Instead of a free and candid conversation with the farmers, a self-righteous government is persisting in fallacy and resisting the repeal of laws. The logic of the farmers’ demand for the repeal of the laws, premised on the basis that their enactment as Central laws is an impermissible encroachment on the states’ exclusive legislative domain delineated in List II of the constitution, is clearly persuasive. The demand for repeal also flows from a legitimate apprehension that incorporation of the changes sought by the farmers within the existing legislative framework would lead to inconsistency and unavoidable ambiguities in the laws.
Indeed, “law is the perfection of reason” and as the French philosopher Montesquieu reminded us, “it matters not whether individuals reason well or ill; it is sufficient that they do reason. Truth arises from the collision, and from hence springs liberty, which is a security from the effect of reasoning…” Clearly, therefore, laws untested in a free exchange of ideas on the touchstone of reason and resting only on the coercive apparatuses of the state cannot pass national scrutiny.
A government at war with the farmers of the nation has forfeited its moral right to govern. In this “disfigured and disfiguring” moment, the government will do well to remember that ‘violent abuse of power is generally the means of calling the right of it in question’ to borrow the words of Thomas Paine.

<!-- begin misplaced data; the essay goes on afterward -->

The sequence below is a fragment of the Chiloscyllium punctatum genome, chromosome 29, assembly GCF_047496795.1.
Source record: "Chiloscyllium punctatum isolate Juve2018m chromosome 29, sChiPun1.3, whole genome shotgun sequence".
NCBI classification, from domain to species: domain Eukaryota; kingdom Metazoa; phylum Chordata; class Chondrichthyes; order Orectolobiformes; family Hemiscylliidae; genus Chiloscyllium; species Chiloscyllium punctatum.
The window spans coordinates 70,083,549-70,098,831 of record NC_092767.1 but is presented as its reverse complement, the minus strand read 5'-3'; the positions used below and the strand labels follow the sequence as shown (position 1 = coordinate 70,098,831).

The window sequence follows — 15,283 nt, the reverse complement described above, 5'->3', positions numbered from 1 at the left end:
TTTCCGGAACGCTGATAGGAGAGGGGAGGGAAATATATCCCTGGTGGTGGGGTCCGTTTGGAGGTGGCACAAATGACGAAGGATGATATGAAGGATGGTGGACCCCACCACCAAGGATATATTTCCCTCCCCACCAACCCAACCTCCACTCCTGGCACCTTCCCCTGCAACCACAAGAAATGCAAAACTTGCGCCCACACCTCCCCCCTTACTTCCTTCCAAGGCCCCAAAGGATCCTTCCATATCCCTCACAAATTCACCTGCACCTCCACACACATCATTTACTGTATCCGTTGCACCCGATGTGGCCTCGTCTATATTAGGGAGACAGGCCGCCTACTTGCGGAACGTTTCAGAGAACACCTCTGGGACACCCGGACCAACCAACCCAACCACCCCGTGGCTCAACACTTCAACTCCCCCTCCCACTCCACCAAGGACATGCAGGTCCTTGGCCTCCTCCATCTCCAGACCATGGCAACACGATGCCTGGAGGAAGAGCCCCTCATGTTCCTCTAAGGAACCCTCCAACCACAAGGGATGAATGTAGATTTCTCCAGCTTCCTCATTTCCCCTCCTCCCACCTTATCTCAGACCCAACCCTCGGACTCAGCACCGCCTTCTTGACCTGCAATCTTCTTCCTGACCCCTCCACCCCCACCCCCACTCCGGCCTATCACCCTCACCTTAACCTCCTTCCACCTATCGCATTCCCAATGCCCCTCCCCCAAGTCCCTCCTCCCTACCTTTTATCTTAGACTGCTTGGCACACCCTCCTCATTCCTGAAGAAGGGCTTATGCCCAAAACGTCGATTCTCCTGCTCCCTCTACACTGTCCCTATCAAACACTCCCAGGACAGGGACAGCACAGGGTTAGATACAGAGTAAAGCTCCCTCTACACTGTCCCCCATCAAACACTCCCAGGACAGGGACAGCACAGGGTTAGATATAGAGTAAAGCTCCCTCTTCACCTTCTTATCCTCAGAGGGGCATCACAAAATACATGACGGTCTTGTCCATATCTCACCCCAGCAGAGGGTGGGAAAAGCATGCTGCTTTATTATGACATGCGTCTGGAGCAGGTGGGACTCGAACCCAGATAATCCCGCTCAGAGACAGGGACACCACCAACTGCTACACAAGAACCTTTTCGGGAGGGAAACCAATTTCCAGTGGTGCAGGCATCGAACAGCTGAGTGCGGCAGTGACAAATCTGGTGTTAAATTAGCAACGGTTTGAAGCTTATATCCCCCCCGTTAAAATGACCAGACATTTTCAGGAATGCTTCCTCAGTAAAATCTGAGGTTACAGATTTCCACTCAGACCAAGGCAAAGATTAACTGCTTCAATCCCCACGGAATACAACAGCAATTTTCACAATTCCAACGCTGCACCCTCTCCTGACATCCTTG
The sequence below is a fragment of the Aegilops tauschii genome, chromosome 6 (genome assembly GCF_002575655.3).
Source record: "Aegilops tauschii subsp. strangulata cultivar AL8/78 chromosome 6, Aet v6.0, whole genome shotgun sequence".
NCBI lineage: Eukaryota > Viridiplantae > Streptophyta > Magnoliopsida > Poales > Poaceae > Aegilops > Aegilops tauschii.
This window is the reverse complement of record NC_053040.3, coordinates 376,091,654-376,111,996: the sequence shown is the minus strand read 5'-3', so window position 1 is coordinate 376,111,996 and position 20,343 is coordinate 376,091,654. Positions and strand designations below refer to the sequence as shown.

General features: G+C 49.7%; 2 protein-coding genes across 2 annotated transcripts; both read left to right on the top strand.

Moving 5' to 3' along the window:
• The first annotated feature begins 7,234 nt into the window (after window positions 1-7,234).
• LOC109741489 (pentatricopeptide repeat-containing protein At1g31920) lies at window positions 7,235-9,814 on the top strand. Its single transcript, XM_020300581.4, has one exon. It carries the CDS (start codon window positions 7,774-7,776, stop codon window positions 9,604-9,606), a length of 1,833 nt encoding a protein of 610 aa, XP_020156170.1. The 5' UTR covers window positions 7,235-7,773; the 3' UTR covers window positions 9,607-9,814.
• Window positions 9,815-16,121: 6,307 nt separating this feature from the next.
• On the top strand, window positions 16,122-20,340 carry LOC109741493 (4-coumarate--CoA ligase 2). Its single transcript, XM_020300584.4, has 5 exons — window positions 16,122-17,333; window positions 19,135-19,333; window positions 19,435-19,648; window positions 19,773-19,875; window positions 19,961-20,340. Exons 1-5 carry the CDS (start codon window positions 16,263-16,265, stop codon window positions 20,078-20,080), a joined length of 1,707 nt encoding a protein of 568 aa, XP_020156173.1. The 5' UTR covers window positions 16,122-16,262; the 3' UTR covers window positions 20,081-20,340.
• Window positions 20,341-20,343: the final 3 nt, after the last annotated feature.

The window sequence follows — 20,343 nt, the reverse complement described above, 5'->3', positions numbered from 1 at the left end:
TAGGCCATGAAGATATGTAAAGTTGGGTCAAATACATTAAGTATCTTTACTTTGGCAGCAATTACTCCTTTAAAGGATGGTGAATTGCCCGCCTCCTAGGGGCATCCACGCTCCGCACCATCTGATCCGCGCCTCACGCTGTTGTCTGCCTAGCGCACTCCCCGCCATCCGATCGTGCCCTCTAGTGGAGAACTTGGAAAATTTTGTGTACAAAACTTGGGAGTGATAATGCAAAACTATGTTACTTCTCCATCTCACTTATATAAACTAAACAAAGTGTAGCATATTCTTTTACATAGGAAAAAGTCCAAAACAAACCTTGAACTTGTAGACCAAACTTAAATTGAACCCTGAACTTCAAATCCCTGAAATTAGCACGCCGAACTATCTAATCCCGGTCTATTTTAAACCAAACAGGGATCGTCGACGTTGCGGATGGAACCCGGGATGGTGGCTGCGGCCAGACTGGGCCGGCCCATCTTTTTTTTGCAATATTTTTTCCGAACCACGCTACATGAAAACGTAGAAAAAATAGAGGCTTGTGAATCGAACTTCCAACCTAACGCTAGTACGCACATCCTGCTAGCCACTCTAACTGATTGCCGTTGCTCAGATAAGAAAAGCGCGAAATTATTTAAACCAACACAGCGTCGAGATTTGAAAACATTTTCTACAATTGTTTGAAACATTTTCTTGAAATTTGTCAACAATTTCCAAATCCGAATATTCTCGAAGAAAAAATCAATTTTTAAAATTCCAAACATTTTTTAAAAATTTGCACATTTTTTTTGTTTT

The agitation reaffirms the view that peoples’ power and its assertion through mass mobilisation can alone secure the promise of egalitarian democracy and that elected governments cannot show a brazen disdain of popular sensitivities.
The imminent success of the agitation shows that freedom and justice survive in the consciousness of the people and that a democratic nation’s political narrative is located in the assertion of people’s power against injustice. It tells us that every Indian matters, and matters equally; that human conscience cannot be suppressed forever.
Politics of national renewal
The lasting lesson of the farmers’ movement is that a humiliated people fighting for their dignity carry a far greater emotional weight than the temptations offered by those hung on power. It tells us that the un-coerced allegiance of proud people can be ensured only through just laws. The nationwide support for farmers confirms that the first step at healing is in the sharing of pain. As to the government’s claim that the contested laws are in the interest of farmers, we know that “people are generally better persuaded by the reasons which they have themselves discovered than by those which have come into the mind of others” (Pascal). Surely, the Prime Minister knows that ‘Sushasan’ with ‘Sabka Vikas’ and an alienated farming community are a contradiction in terms.
Hopefully, the debilitating politics of farm bills will result in a heightened national consciousness for a politics of national renewal. This would require looking beyond the binaries, recognising shades of grey as a necessary condition for forging the broadest national consensus on vital policies including those related to transformative changes in the agricultural economy.
As trustees of a common heritage for the benefit of succeeding generations, we can ill afford divisive politics that limits our capacity as a nation. Neither can we condone a fading sense of empathy and compassion that define our humanity. A nation yearning to discharge its rightful role in the shaping of human destiny must locate its future in an elevating politics committed to inclusion, justice and dignity for all.
Ashwani Kumar is former Union minister for law and justice.